Hyderabad: Research on three ancient tribal populations of the Indian subcontinent has once again brought to fore the Indo-Aryan migration debate. The study has rejected any migration into the Indian subcontinent in the last 12,000 years, thereby rejecting the Aryan invasion theory.
Anthropological scientists said there has been continuity in lineage since the Neolithic period, rejecting the conventional theory of the influx of the Indo-Aryan populations. The research study, carried out by Estonian Biocentre and University of Delhi, concluded: “Our high-resolution analysis portraying the three ancient tribal populations strongly rejects any incoming genetic signal of large-scale, recent (during the post-Neolithic) migration either of the present Dravidian or the Indo-European speaking populations to the subcontinent.”
Dr Vadlamudi Raghavendra Rao, one of the authors of the study, said, “DNA evidence is direct evidence and DNA dating is also possible in studies. Our results show continuity in the lineages and we would like to say there is a lot of sharing and the genetic footprint of these tribal groups is being shared by other ethnic populations.”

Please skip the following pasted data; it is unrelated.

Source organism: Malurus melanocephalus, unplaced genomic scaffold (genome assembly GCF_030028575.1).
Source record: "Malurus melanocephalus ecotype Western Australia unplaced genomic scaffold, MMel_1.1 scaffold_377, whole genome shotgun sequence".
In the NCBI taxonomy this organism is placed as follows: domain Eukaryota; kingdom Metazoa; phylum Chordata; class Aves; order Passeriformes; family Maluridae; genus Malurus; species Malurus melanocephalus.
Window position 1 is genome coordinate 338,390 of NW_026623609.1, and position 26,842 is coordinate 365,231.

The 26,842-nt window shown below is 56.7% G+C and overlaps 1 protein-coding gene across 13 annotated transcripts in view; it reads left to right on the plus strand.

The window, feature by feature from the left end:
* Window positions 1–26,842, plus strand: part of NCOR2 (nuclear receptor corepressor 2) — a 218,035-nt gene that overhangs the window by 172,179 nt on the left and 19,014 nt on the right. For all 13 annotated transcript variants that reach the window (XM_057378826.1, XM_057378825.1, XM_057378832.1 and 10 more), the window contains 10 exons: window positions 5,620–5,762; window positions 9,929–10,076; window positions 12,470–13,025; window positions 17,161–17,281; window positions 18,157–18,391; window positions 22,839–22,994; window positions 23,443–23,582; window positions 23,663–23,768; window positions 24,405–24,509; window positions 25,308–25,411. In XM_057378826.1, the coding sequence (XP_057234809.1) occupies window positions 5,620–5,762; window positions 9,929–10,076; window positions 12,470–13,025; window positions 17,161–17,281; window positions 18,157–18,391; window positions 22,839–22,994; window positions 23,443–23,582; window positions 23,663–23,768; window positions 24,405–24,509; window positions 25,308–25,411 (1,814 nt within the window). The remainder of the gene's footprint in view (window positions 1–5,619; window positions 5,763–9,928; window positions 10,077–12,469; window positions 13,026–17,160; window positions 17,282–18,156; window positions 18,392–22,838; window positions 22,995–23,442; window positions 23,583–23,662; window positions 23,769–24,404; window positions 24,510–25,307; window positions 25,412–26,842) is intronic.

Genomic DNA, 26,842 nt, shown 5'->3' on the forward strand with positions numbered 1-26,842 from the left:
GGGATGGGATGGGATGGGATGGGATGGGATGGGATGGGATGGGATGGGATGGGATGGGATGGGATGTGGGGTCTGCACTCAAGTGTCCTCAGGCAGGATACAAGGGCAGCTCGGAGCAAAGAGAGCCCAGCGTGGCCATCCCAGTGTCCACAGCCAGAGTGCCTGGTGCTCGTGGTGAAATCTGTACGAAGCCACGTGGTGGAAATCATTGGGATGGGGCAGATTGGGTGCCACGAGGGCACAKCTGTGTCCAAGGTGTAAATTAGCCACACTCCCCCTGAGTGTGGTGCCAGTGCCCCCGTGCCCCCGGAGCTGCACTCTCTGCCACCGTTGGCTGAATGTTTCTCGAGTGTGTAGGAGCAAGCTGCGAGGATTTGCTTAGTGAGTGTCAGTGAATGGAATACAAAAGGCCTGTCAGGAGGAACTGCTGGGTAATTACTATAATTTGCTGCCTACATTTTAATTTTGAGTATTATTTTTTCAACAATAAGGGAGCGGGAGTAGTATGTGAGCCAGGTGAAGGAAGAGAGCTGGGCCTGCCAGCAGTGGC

Scientists claimed that absence of any migration into the Indian subcontinent shows the flaws in the Indo-Aryan theory, which suggests that humans migrated from Africa to the Mediterranean region and then to the Indian subcontinent through the northwestern part of the present day country.
This latest study, however, claims migration occurred from the Indian subcontinent to the European region. Other scientists have also corroborated this theory that has come up in recent times. Critics say that the propagation of the Indo-Aryan theory is a “saffronisation” of history....